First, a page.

Evidence that frame of reference effects can reduce socially prescribed perfectionism

Ayoub Bouguettaya, Tegan Cruwys, Richard Moulding, Ross M. King, Ana-Maria Bliuc

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Socially prescribed perfectionism appears to drive disordered eating behaviour in young women, usually via messages from fellow women. Social psychological research suggests that framing effects can be manipulated to reduce the effect of unhealthy messages. This research used contrasting messages about perfectionism to reduce perfectionism among female dieters. We recruited 147 female dieters (Mage = 25.11) for a between-subjects experimental study. While completing an online questionnaire, participants were exposed to one of three sets of blog posts, which varied in content and source. These three conditions always had one anti-perfectionism message from a woman. This was presented along with either a high perfection message from a man, a high perfectionism message from a woman, or both of these messages. After reading the blog posts, women were asked to fill out a scale assessing their levels of socially prescribed perfectionism. When participants were exposed to an anti-perfectionism message from a woman, paired with a high-perfectionism message from a man, participants showed lower socially prescribed perfectionism than when both high and anti-perfectionism messages came from two women. These findings imply that strategies designed to reduce socially prescribed perfectionism may benefit from including contrasting messages, as this may shift perceived perfectionism norms. Implications for social interventions are discussed.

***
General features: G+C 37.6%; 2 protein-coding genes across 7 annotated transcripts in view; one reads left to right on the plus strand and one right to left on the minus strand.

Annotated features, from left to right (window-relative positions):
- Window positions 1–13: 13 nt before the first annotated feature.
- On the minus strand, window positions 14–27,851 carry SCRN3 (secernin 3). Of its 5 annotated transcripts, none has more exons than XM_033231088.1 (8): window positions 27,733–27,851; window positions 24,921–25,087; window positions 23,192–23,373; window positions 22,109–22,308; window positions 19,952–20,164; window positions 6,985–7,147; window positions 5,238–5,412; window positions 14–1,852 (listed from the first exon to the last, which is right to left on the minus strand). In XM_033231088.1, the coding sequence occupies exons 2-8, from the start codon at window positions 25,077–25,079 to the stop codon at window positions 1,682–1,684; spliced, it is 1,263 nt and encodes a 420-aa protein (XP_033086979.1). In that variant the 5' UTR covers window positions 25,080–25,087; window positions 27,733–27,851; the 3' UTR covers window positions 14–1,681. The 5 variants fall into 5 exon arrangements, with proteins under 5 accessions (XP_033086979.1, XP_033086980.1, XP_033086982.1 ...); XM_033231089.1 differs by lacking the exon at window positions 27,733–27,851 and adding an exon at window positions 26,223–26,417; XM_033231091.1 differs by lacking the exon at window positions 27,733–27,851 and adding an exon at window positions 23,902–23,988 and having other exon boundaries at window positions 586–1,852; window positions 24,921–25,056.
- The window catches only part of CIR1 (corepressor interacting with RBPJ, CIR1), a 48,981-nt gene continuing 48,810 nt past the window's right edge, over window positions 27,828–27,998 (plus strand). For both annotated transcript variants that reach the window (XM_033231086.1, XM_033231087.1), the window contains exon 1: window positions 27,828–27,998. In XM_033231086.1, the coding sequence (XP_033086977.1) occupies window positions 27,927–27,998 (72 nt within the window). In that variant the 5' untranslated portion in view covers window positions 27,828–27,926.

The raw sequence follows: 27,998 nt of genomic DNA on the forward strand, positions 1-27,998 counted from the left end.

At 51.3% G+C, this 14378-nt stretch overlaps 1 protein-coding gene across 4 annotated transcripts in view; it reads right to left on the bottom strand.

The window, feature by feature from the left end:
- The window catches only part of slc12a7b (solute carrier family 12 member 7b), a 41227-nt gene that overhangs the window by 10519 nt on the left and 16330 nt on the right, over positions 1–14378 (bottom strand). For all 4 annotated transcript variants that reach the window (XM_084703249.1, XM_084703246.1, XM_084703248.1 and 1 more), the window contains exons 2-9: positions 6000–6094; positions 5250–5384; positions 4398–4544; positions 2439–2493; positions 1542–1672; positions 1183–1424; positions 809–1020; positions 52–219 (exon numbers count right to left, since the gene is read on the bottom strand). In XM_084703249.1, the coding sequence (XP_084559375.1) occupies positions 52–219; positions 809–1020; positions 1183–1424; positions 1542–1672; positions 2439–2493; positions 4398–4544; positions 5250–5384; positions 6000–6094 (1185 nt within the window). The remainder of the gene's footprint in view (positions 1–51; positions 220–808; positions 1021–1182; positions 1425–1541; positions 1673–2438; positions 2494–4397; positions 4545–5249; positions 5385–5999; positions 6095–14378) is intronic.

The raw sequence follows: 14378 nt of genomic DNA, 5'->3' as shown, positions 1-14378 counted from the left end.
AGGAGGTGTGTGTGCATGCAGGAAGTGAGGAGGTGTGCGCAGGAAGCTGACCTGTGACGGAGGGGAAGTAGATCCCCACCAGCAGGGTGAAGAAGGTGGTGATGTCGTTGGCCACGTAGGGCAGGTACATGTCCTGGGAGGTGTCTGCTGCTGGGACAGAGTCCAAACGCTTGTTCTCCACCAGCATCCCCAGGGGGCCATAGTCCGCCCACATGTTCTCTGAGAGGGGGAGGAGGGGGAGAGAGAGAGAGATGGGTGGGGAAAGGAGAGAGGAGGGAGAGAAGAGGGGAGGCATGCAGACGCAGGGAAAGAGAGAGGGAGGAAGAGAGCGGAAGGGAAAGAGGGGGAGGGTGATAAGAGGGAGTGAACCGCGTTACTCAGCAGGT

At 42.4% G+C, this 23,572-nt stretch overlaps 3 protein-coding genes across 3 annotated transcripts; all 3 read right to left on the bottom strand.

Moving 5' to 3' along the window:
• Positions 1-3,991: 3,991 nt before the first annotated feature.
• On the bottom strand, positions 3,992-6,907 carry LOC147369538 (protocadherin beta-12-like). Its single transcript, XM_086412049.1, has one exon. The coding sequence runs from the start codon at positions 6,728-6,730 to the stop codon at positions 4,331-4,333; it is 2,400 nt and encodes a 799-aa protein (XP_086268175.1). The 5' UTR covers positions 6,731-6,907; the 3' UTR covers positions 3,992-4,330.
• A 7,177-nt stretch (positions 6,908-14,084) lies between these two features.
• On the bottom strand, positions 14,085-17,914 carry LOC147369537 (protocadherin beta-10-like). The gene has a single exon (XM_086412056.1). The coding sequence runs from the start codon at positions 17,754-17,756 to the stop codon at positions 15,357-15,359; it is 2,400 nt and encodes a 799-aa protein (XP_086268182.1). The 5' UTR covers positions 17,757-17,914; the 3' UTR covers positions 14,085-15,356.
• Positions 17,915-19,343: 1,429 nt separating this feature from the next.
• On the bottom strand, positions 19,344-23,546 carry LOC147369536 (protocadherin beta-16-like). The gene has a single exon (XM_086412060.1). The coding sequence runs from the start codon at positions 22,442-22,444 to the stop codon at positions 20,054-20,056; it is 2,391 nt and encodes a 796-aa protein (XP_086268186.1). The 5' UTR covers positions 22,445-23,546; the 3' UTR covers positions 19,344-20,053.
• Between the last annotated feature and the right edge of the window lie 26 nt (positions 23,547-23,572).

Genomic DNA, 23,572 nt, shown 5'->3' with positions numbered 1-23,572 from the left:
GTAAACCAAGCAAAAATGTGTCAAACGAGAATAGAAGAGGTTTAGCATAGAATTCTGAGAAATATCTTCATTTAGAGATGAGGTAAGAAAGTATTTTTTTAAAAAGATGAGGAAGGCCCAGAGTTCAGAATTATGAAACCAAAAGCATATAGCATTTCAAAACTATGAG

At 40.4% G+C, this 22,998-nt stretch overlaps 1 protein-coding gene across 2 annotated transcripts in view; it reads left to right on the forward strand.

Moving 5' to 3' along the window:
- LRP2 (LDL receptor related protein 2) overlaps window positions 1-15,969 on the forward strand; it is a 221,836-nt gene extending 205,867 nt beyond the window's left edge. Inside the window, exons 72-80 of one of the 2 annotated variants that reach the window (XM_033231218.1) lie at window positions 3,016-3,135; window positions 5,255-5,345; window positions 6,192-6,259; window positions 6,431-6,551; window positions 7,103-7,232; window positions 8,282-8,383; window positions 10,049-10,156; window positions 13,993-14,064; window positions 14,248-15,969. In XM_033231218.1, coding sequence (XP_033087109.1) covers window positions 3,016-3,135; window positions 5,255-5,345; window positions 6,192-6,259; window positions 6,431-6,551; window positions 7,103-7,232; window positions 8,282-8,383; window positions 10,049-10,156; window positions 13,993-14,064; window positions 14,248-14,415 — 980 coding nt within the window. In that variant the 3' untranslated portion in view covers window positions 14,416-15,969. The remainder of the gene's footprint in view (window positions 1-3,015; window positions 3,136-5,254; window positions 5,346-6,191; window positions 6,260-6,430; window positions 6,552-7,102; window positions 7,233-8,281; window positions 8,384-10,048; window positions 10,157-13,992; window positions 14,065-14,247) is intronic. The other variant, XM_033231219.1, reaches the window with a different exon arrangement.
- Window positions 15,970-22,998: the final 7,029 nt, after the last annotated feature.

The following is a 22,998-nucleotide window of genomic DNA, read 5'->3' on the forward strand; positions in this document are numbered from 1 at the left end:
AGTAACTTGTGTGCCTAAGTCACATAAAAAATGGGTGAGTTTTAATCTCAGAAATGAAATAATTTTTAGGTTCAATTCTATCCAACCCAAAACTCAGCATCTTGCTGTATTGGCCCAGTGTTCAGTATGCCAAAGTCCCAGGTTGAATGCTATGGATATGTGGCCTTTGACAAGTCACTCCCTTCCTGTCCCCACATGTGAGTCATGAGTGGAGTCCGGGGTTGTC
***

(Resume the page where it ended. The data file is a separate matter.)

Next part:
Original languageEnglish
Article number2703
Pages (from-to)1-9
Number of pages9
JournalFrontiers in Psychology
Publication statusPublished - 9 Jan 2019


  • context
  • eating behaviour
  • eating disorders
  • social norms
  • perfectionism
  • social identity


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